### High Voltage Experimenter's Handbook

This page serves as a repository for all the bits and pieces I am collecting towards creating a modern version of the classic 1954 work by Craggs and Meek: High Voltage Laboratory Technique. That work, long out of print, but available from good university libraries, provided a wealth of practical information to those interested in experimentation with high voltage, either for itself, or as a necessary component of some other experiment. However, back in 1954, they didn't have high voltage silicon rectifiers, nor were such modern construction materials as Teflon, Silicone Elastomers, and fiberglass structural components available.

By the way, I've sort of used 10 kV as the starting point for High Voltage. The National Electrical Code defines a much lower starting point (300 or 600 V?), but I chose 10 kV because that's about where you have to start worrying about corona and it gets harder to find off the shelf components.

I have started to update the general organization as I have collected more information and to take advantage of the possibilities of hypertext. The "book" is arranged as several parallel tracks. The first track is a summary of the data, providing the basic practical detail without much theoretical background; the audience is the reader who just wants to make something work, and doesn't really care why. The second parallel track, with cross links to the first one, is a more theoretical discussion of the topic, typically providing references and the information necessary to extend the information in the first track. A third track consists of practical applications data, consisting of an example design using the principles in the first two tracks, experimental data, and so forth. Please send me comments at jimlux@earthlink.net, especially as to organization or topics that you have curiosity about.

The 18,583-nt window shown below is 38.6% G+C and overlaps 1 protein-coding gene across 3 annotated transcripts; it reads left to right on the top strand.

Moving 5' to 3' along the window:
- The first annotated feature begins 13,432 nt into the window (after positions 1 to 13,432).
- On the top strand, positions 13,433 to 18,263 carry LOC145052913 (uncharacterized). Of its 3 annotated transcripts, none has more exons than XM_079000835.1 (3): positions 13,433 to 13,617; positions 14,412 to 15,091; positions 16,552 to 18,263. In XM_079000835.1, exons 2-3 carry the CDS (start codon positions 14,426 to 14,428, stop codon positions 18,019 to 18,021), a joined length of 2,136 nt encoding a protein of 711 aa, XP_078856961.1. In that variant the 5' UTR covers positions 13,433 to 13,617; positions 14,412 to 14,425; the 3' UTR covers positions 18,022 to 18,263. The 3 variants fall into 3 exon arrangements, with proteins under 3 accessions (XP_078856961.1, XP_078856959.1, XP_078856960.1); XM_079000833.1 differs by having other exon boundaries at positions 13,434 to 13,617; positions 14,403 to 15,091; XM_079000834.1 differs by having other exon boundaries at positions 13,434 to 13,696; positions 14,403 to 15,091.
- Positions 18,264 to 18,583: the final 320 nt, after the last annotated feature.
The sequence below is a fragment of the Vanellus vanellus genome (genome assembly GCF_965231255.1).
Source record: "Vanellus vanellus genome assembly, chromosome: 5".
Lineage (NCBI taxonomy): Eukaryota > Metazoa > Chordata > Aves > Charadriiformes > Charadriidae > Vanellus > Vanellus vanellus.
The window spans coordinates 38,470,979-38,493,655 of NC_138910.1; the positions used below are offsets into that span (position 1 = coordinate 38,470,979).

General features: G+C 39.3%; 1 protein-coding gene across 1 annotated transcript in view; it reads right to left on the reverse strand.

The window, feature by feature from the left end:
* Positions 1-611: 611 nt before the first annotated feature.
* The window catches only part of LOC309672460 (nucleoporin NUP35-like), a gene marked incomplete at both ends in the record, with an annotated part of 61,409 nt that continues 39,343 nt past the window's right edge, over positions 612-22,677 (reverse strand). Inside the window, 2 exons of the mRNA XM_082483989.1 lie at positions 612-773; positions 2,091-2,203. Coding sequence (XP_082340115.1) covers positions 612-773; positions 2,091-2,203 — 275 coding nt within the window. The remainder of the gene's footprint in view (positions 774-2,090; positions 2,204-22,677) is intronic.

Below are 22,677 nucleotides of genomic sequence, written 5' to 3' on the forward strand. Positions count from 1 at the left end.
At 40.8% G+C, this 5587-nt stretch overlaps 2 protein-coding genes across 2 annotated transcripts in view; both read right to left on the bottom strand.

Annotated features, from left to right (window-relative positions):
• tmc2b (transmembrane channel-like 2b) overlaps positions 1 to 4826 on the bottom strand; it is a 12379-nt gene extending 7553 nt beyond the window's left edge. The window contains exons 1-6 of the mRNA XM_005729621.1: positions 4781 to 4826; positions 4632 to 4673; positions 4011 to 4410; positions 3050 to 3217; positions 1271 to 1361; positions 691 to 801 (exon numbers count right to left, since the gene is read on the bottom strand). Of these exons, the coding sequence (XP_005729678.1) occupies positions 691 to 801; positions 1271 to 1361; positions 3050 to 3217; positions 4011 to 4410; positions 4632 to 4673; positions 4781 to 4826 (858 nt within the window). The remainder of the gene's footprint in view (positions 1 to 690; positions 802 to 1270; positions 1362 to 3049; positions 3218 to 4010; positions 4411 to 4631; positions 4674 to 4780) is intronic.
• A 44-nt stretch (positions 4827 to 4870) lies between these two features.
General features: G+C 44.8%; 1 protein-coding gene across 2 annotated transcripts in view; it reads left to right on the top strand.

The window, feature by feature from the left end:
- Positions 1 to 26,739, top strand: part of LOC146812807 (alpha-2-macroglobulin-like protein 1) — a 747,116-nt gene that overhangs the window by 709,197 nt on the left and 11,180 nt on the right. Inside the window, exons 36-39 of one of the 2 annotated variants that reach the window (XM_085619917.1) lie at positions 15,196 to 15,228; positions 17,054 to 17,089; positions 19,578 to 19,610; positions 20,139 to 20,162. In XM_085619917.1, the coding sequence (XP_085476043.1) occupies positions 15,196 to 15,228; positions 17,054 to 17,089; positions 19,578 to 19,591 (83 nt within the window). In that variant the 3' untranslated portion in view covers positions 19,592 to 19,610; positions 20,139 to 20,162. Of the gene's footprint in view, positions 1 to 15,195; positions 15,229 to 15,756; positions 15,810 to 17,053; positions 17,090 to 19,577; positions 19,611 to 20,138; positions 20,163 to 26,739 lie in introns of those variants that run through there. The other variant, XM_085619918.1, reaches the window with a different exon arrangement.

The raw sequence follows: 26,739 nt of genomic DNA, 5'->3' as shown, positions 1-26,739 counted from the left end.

Introduction

Basic Theoretical Stuff

Components and Materials
Measurements
Construction Practices DC power supplies
AC power supplies
Impulse generators
HV Square Pulse generators
• Tailbiter circuits
• Transmission line pulse forming networks
• Coaxial Lines
• Strip Lines
• Lumped approximations
• Blumlein voltage doubler
Spark Gaps
Switching devices
Regulatory issues
• OSHA
• FCC
• NEC/NESC
Suppliers
References